At his charter school, ex-UTLA head would target tenure
A.J. Duffy, who headed a teachers union that has long fought against charter schools, now is starting his own. And some of his ideas are going to trouble some educators and his friends in the labor movement.
The longtime anti-charter crusader wants to make it harder for teachers to earn tenure protections and wants to lengthen that process. He even wants to require teachers to demonstrate that they remain effective in the classroom if they want to keep their tenure protections.
And if a tenured teacher becomes ineffective, he wants to streamline dismissals. The process now in place can stretch out for several years, even with substantial evidence of gross misconduct. Some union leaders, notably Duffy, have defended this “due process” as a necessary protection against administrative abuses.
“I would make it 10 days if I could,” Duffy now says of the length of the dismissal process.
These are not viewpoints ever advanced, condoned or accepted by United Teachers Los Angeles, which represents teachers and other professionals in the nation’s second-largest school system. Duffy headed that union for six years, until term limits forced him from office in July.
Duffy will have a unionized school, preferably with his former union, but not at the expense of sacrificing his vision for how a school should operate, he said.
Skeptics, who criticized Duffy’s management of the union, now question his qualifications to run schools. Charter school advocates responded cautiously, but were generally positive.
Mayor Antonio Villaraigosa had called the union under Duffy “one unwavering roadblock to reform.” The mayor had no comment, but Patrick Sinclair, a spokesman for a group of schools overseen by the mayor, said, “We’re glad he’s pursuing a lot of the changes and reforms that we and the mayor would like to see.”
Charter schools are free public schools that are operated independently from the local school district. They are not subject to some rules that govern traditional schools, and most are non-union.
Duffy, 67, will move this week from a founding board member to executive director of Apple Academy Charter Public Schools. He plans to submit a charter proposal for review and possible approval by the L.A. Unified School District in the next few weeks. He hopes to open one or more schools in the South L.A. area by the fall of 2012 at the latest.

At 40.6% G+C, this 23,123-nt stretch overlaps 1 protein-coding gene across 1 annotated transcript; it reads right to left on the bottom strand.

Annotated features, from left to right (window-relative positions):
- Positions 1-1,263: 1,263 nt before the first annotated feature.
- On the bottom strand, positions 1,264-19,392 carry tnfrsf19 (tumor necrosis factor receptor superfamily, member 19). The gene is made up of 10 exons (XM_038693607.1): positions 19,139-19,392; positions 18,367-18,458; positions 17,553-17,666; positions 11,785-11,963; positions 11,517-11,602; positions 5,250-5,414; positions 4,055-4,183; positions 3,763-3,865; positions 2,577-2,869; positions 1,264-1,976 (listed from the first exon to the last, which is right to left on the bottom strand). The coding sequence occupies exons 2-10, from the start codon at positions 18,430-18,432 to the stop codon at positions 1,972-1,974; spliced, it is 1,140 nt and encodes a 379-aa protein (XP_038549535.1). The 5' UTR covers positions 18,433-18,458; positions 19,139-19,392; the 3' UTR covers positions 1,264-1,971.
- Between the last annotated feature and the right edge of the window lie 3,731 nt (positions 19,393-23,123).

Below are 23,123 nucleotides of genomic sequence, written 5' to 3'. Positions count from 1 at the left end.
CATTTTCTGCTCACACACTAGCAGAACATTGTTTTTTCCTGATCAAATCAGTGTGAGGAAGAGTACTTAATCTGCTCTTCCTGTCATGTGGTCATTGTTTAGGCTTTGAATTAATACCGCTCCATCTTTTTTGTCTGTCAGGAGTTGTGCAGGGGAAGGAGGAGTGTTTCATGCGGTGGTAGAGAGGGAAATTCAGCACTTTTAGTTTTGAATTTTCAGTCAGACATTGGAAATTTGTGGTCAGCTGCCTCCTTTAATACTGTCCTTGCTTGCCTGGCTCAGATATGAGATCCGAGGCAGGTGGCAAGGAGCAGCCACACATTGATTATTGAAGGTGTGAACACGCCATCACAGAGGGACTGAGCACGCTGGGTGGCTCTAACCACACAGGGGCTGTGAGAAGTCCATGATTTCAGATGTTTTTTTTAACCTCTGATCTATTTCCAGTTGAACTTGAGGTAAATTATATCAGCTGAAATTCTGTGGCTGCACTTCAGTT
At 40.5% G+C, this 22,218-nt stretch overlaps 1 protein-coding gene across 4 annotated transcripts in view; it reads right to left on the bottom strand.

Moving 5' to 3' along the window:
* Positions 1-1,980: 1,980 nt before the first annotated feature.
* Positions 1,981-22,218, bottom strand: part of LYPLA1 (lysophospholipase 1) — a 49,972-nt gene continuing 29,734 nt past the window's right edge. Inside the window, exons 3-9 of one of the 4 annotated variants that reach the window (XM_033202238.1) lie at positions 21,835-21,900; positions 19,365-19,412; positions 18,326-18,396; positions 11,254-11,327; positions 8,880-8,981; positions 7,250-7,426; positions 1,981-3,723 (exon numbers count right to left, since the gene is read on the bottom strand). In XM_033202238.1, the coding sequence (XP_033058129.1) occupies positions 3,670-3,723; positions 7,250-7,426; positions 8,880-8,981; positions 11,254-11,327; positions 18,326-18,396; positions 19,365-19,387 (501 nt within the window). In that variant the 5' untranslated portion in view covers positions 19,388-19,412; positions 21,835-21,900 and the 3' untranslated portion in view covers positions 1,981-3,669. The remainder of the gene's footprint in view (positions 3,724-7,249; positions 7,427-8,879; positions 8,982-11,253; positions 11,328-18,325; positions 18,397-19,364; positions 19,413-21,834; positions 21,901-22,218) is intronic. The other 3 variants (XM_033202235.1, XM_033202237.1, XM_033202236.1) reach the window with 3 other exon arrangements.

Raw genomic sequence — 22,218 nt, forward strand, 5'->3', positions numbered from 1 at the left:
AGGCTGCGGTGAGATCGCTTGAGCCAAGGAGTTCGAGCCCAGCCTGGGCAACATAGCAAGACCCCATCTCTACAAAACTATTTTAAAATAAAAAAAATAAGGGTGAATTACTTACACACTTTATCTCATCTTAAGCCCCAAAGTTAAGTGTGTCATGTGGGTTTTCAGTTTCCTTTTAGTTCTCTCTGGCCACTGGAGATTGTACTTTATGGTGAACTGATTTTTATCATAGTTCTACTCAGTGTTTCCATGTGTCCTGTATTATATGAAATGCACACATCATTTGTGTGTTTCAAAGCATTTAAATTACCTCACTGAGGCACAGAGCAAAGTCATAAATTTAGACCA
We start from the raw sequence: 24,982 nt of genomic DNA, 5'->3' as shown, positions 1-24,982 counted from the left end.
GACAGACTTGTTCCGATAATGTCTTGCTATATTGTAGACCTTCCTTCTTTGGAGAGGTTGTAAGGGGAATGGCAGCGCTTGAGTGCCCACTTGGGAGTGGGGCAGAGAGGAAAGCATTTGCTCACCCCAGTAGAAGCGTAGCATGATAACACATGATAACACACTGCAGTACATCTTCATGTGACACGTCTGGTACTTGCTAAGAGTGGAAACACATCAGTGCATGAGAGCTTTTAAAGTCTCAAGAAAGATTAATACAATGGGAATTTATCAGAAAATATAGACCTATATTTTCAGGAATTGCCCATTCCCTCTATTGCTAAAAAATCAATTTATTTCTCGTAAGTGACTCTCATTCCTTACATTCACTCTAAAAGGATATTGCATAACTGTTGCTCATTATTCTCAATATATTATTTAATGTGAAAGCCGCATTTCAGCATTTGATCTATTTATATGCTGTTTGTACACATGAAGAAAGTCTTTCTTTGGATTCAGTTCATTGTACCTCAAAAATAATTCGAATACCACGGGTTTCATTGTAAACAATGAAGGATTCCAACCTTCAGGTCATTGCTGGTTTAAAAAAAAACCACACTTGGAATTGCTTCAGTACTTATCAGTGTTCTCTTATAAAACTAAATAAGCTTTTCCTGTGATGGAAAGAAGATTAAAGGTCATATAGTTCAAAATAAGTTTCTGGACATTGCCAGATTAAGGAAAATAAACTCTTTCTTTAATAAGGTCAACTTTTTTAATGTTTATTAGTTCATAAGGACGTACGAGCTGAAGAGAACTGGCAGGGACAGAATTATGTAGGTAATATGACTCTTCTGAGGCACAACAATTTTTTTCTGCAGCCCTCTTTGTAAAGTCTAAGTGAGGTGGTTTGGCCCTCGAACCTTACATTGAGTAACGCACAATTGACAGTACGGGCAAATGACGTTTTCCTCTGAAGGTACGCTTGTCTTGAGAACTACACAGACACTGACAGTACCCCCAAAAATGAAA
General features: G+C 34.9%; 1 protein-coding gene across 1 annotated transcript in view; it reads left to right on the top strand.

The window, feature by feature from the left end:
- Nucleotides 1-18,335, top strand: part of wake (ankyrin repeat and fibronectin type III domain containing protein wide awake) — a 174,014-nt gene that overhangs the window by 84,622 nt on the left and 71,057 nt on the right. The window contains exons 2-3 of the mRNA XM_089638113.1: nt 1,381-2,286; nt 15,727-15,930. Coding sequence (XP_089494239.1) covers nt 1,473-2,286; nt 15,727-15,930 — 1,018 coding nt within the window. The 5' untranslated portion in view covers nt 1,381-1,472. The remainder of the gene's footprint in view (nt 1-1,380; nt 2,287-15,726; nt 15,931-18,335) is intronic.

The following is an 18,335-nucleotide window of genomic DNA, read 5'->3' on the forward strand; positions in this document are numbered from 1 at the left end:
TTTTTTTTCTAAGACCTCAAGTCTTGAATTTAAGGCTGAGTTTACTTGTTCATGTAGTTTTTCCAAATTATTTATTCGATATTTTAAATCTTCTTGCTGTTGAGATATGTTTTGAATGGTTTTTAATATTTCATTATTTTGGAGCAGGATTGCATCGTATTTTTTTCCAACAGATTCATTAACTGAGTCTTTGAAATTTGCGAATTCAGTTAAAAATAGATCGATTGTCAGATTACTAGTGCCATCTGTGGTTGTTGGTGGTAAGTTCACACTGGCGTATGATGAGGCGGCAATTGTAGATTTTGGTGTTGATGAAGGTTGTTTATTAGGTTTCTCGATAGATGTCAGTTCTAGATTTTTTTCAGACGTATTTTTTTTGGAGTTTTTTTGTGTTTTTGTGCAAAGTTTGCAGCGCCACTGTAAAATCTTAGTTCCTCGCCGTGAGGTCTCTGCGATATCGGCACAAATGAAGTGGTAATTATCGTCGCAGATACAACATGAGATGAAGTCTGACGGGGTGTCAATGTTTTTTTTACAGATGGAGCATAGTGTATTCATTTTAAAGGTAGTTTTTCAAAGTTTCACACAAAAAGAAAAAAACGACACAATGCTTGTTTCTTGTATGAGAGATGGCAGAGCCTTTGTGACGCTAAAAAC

Among those on his board: Former school board President Caprice Young, who went on to head the California Charter Schools Assn., after the teachers union mounted a successful campaign to oust her in 2003. Duffy was a union activist then; he became president in 2005, joining an anti-charter union leadership.
“If you were to put it in evangelical terms, this is about the best conversion I could hope for,” said Young, who now heads a nonprofit teacher-recruiting effort. “I hesitate to describe it that way, because this is a collaboration. I’ve been willing to let go of my preconceived notions about someone with whom I’ve fought in the past.”
The Apple Academy board also includes Ref Rodriguez, co-founder of the Partnerships to Uplift Communities, a large and non-union local charter group.
Even while Duffy battled charter schools, he also wanted to unionize them. Some other UTLA leaders opposed this goal; they didn’t want to sanction the existence of charters in any way. L.A. Unified has more charters than any other school system, 197, and two joined UTLA over the last six years. (Some traditional schools converted to charters and remained with the union.)
As union president, Duffy railed against the lower percentage of special education students and students learning English who were served by charters — an issue that still troubles him. And he fought to keep charter schools off L.A. Unified campuses. Every time a charter school opened, it siphoned off union teaching positions.
At the same time, he argued for charter school-like freedoms at traditional schools, running up against the L.A. Unified bureaucracy and, frequently, his own union’s reluctance to risk weakening contract protections.
As his term in office ended, Duffy had a right to return to the classroom — he had been a teacher and a dean. But he hoped for a larger role. That chance came through an unexpected vehicle: a charter-school cheating scandal.
In 2010, when teachers at Crescendo charter schools reported that they were ordered to cheat on state standardized tests, they quickly joined UTLA for protection against retaliation. Duffy took up their cause and argued that the schools should remain open.
L.A. Unified ultimately voted to close Crescendo in July. Now, Duffy hopes to hire Crescendo teachers and attract former students.
Duffy said his new role gives him another crack at a longtime union goal: freeing teachers from what he regards as an oppressive district bureaucracy.
And he said his teachers would receive a fair, if expedited, dismissal process. Struggling teachers would receive help before they were fired, and experienced teachers would have to support the dismissal.
Former UTLA President John Perez said he wished Duffy well but said he could not endorse Duffy’s new direction. Charter school operators, he said, are laying the groundwork for using public-school funds at private schools through so-called vouchers.
They’re also opening the door for corporations “who want to destroy public education by getting their hands on the hundreds of billions of dollars we spend on public education in this country,” Perez said.
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